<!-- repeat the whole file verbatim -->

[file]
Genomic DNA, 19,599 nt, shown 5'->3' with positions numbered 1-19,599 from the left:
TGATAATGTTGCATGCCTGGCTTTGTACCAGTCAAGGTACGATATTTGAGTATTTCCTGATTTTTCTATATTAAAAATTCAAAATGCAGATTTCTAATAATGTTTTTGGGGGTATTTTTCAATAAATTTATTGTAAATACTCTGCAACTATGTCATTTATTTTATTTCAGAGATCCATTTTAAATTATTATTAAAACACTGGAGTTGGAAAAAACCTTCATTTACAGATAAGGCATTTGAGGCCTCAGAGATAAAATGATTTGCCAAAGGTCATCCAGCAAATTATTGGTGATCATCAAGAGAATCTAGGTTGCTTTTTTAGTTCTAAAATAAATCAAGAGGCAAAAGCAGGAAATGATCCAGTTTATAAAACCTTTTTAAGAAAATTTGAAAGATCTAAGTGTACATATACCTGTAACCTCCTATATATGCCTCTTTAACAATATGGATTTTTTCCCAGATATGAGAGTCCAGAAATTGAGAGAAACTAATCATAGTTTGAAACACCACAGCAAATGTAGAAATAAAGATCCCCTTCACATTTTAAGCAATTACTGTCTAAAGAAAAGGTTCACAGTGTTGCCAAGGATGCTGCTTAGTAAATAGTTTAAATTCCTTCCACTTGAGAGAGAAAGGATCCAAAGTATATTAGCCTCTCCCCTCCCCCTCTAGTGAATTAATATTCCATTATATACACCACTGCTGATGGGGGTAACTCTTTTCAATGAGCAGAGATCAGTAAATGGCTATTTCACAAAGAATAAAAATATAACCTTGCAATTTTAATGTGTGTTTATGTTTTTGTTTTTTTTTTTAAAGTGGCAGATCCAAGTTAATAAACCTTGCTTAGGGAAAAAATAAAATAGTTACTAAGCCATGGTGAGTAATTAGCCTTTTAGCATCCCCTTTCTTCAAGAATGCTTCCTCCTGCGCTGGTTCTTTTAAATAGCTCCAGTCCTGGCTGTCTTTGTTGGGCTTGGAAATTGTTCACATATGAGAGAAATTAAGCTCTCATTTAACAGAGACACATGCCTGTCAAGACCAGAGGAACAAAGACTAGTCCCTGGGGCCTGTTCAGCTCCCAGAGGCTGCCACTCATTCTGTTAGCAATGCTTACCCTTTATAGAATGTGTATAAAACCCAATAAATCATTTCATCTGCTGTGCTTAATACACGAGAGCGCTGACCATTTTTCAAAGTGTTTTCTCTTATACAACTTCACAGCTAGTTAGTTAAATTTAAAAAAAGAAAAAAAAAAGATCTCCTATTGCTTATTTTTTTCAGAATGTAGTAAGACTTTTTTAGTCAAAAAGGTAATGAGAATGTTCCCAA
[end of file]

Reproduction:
Genomic DNA, 19,599 nt, shown 5'->3' with positions numbered 1-19,599 from the left:
TGATAATGTTGCATGCCTGGCTTTGTACCAGTCAAGGTACGATATTTGAGTATTTCCTGATTTTTCTATATTAAAAATTCAAAATGCAGATTTCTAATAATGTTTTTGGGGGTATTTTTCAATAAATTTATTGTAAATACTCTGCAACTATGTCATTTATTTTATTTCAGAGATCCATTTTAAATTATTATTAAAACACTGGAGTTGGAAAAAACCTTCATTTACAGATAAGGCATTTGAGGCCTCAGAGATAAAATGATTTGCCAAAGGTCATCCAGCAAATTATTGGTGATCATCAAGAGAATCTAGGTTGCTTTTTTAGTTCTAAAATAAATCAAGAGGCAAAAGCAGGAAATGATCCAGTTTATAAAACCTTTTTAAGAAAATTTGAAAGATCTAAGTGTACATATACCTGTAACCTCCTATATATGCCTCTTTAACAATATGGATTTTTTCCCAGATATGAGAGTCCAGAAATTGAGAGAAACTAATCATAGTTTGAAACACCACAGCAAATGTAGAAATAAAGATCCCCTTCACATTTTAAGCAATTACTGTCTAAAGAAAAGGTTCACAGTGTTGCCAAGGATGCTGCTTAGTAAATAGTTTAAATTCCTTCCACTTGAGAGAGAAAGGATCCAAAGTATATTAGCCTCTCCCCTCCCCCTCTAGTGAATTAATATTCCATTATATACACCACTGCTGATGGGGGTAACTCTTTTCAATGAGCAGAGATCAGTAAATGGCTATTTCACAAAGAATAAAAATATAACCTTGCAATTTTAATGTGTGTTTATGTTTTTGTTTTTTTTTTTAAAGTGGCAGATCCAAGTTAATAAACCTTGCTTAGGGAAAAAATAAAATAGTTACTAAGCCATGGTGAGTAATTAGCCTTTTAGCATCCCCTTTCTTCAAGAATGCTTCCTCCTGCGCTGGTTCTTTTAAATAGCTCCAGTCCTGGCTGTCTTTGTTGGGCTTGGAAATTGTTCACATATGAGAGAAATTAAGCTCTCATTTAACAGAGACACATGCCTGTCAAGACCAGAGGAACAAAGACTAGTCCCTGGGGCCTGTTCAGCTCCCAGAGGCTGCCACTCATTCTGTTAGCAATGCTTACCCTTTATAGAATGTGTATAAAACCCAATAAATCATTTCATCTGCTGTGCTTAATACACGAGAGCGCTGACCATTTTTCAAAGTGTTTTCTCTTATACAACTTCACAGCTAGTTAGTTAAATTTAAAAAAAGAAAAAAAAAAGATCTCCTATTGCTTATTTTTTTCAGAATGTAGTAAGACTTTTTTAGTCAAAAAGGTAATGAGAATGTTCCCAA